Helen Clark still has the strong backing of the New Zealand government for as long as she chooses to stay in the contest for the next United Nations Secretary-General.
The former Prime Minister [http://www.radionz.co.nz/news/world/310270/clark-slips-in-poll-for-top-un-job expressed disappointment on Friday after she reportedly dropped to seventh place in the latest straw poll - down from sixth in the first ballot.
Miss Clark said she would be discussing the outcome over coming days - but Foreign Minister Murray McCully said she was not out for the count.
"There's still plenty of water to flow under the bridge, and pretty murky water at that."
He said the process would not come to a conclusion until October, so it could still be many weeks before it was apparent what the five countries with the power of veto intended to do.
"What's tending to happen is that countries that have decided who they would like as their first candidate tend, rather than to vote for their second and third preference to be there, to vote against other good candidates to try to give an advantage to the one they favour.
"Now Helen Clark has, if you like, been seen as one of the top two or three, by many, many of the countries, but if they're deeply wedded to getting another candidate up, they see her as a threat."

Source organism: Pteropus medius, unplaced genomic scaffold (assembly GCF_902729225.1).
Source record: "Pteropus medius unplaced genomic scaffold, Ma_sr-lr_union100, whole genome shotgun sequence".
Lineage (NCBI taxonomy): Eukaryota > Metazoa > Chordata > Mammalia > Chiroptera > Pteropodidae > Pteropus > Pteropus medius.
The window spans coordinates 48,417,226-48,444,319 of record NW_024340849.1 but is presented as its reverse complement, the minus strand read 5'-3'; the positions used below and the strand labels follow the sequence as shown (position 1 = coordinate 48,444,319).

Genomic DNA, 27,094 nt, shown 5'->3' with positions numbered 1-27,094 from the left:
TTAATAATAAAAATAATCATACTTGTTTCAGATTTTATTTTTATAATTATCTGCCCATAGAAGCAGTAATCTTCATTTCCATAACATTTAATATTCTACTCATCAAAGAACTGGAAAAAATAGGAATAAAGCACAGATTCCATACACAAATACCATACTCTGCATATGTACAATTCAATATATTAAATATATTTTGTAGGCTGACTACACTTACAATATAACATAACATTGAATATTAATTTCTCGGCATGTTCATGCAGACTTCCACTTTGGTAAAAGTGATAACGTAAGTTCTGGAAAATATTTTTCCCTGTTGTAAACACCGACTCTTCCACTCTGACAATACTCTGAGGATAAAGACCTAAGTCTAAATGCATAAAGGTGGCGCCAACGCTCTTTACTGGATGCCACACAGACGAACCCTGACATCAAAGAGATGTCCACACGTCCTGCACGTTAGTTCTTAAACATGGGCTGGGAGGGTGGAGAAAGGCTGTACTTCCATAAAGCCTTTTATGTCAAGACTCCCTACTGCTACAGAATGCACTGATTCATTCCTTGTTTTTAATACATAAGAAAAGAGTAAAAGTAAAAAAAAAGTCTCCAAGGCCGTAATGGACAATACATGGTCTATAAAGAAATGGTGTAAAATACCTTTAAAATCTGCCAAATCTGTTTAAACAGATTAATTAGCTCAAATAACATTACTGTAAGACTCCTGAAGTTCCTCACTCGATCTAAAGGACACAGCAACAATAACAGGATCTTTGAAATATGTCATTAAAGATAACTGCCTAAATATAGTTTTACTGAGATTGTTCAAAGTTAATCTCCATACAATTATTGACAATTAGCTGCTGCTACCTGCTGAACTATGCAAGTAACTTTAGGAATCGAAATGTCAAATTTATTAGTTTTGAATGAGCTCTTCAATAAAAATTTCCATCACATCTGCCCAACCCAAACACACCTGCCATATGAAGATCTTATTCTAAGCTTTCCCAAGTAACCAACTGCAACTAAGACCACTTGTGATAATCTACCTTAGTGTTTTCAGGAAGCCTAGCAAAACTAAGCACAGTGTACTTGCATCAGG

Mr McCully said the main factor working against Ms Clark was the strong push from within the UN, for the new secretary-general to come from Eastern Europe.
"We've known from the outset that the majority of the countries on the Security Council favoured the 'rotational process' which would have given Eastern Europe the turn this time round.
"And it [would] be only if there was a deadlock on an Eastern European candidate that others would be considered - and we're in the process of working out whether there is going to be that deadlock at the moment."
In the first polls, Mr McCully said, there was a fair bit of tactical voting and the numbers that have emerged "aren't that flattering" for Helen Clark.
"But it's a fact that we simply won't know whether there's room for a kind of compromise candidate she would be until the process is further developed."
Mr McCully said any decision about staying on in the contest or withdrawing was completely up to Miss Clark, and he and the Prime Minister would continue to campaign strongly on her behalf.
"Both the Prime Minister and I have been working the phones and doing other things you could do to try and promote the CV of your candidate."
Mr McCully said, having talked to Ms Clark a few days before the second ballot, they both agreed there wasn't much more government ministers could do to support her.
"Otherwise we would have done it, to be frank.
"So I think the overly negative result that we've seen is very much the result of a UN process which is pretty brutal, which involves countries which are fiercely defensive of the rotational process and one which sadly doesn't show merit as a primary consideration."